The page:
Ibrahim Al-Khazen, Khaled Majdoub / Anatolia
Saudi Arabia announced, on Sunday evening, that Monday is the first day of Dhul-Hijjah (the month of Hajj), and Eid Al-Adha is Wednesday, June 28th, amid similar Arab announcements, in contrast to the declarations of Morocco, Indonesia and Malaysia, that the crescent has not been established and that the Eid will be on the 29th of this month.
Within days, the eyes of the Islamic world will turn to Makkah Al-Mukarramah, where the Hajj rituals begin for the season (1444 AH / 2023 AD).
And the Saudi Supreme Court confirmed, in a statement, that the sighting of the crescent of Dhu al-Hijjah was proven, and that Monday is its first day, according to what was reported by the official news agency.
Thus, Tuesday, corresponding to June 27, will be the day of standing at Arafah, and Wednesday, June 28, will be the first day of Eid al-Adha, according to the same source.
Usually, most of the Arab and Islamic countries follow, Saudi Arabia, as the country of Hajj rites in looking for the crescent, and few of them are looking for the crescent.
In this regard, Egypt, the Sultanate of Oman, and Palestine announced, in separate official statements, that the sighting of the crescent has been confirmed and that Eid al-Adha will begin on June 28.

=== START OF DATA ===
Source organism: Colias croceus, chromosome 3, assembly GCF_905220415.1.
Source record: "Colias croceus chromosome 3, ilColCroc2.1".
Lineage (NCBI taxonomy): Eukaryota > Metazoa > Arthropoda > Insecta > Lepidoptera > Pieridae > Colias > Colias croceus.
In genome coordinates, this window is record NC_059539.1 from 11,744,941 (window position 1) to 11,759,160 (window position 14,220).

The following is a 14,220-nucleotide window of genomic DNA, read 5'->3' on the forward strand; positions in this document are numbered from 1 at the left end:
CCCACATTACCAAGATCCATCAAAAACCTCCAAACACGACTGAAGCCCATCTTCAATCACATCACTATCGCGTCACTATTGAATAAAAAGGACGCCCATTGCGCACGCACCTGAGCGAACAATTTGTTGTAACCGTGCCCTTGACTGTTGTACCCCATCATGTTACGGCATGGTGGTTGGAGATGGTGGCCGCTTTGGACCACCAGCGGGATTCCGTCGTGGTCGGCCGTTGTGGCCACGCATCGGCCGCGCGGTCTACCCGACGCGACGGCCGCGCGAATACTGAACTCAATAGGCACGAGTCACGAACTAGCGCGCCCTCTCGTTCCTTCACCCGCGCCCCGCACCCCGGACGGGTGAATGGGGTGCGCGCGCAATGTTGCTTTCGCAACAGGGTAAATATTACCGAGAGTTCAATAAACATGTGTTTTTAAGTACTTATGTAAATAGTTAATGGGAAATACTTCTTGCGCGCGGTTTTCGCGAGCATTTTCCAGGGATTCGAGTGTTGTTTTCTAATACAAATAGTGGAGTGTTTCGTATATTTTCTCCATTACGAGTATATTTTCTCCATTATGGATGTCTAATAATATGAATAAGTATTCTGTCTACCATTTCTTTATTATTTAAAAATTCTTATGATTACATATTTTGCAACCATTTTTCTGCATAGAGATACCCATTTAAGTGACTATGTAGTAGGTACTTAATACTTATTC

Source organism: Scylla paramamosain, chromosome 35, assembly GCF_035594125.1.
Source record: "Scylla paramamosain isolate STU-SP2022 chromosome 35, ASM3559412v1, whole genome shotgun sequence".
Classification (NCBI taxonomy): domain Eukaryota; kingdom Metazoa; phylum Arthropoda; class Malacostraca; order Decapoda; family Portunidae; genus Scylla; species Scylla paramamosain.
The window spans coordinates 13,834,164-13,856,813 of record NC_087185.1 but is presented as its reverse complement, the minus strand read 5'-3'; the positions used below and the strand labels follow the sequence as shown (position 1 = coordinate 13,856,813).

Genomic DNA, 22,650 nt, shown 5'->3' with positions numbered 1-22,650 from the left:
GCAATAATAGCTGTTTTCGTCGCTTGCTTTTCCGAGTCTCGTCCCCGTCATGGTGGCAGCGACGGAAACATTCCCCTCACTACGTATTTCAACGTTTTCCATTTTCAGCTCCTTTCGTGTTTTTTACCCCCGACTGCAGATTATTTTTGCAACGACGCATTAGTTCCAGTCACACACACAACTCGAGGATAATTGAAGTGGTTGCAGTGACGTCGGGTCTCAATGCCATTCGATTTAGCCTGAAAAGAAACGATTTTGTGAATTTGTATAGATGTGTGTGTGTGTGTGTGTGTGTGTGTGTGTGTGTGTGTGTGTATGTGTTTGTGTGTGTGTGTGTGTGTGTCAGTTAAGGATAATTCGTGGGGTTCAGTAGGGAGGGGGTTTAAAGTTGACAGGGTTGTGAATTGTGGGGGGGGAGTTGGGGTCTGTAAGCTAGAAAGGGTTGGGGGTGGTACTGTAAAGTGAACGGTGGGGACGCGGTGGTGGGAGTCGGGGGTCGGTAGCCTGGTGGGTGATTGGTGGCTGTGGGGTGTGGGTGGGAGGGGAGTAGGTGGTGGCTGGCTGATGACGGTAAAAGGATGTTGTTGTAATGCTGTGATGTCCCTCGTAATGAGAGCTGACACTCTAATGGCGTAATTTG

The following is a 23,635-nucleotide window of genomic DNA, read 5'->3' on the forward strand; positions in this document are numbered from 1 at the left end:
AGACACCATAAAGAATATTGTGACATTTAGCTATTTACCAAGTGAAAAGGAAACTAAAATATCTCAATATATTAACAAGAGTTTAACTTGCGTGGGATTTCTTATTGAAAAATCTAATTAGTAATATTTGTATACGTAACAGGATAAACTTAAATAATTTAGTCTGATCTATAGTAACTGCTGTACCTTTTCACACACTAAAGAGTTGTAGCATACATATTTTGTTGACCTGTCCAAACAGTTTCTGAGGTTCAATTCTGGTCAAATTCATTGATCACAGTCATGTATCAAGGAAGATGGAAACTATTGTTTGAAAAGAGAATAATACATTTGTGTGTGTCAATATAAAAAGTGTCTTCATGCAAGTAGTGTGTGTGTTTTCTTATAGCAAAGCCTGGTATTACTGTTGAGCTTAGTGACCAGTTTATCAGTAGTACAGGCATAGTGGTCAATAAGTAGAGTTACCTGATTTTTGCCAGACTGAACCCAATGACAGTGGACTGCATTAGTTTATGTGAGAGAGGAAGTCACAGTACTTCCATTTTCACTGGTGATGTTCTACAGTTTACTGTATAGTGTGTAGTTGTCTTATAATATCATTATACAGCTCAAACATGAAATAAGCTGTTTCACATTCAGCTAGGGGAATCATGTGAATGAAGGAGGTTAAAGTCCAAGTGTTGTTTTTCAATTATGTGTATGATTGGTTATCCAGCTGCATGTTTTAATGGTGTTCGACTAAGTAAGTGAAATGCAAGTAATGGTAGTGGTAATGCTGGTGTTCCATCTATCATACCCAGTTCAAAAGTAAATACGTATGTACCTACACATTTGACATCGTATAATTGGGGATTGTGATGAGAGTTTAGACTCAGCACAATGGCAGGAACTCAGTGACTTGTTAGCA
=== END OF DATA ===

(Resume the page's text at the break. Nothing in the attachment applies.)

While the Moroccan Ministry of Endowments and Islamic Affairs announced, in a statement, that it “observed the crescent of the month of Dhu al-Hijjah, and confirmed that its sighting was not proven.”
She explained that the month of Dhu al-Qi`dah will have completed thirty days, and the beginning of the month of Dhu al-Hijjah will be on Tuesday, and Eid al-Adha will be on Thursday, June 29.
For its part, Malaysia and Indonesia also announced that the crescent was not established and that Eid al-Adha is on June 29, according to the official news agencies of the two countries.
And last February, the Saudi Minister of Hajj, Tawfiq Al-Rabiah, announced that his country expects to host more than two million pilgrims during the 2023 Hajj season, about a month after the Kingdom announced the return of the numbers and ages of pilgrims to what they were before the Corona pandemic.
According to official information, the number of pilgrims during the 2022 season reached 899,353, including 779,919 from outside the Kingdom, while the 2021 Hajj season was limited to the participation of only 60,000 from inside the Kingdom, under strict health controls at the time due to the outbreak of Corona.
The year 2020 witnessed an exceptional season for Hajj, as the number of pilgrims at that time was limited to about 10 thousand from inside Saudi Arabia only, compared to about 2.5 million in 2019 from all over the world.
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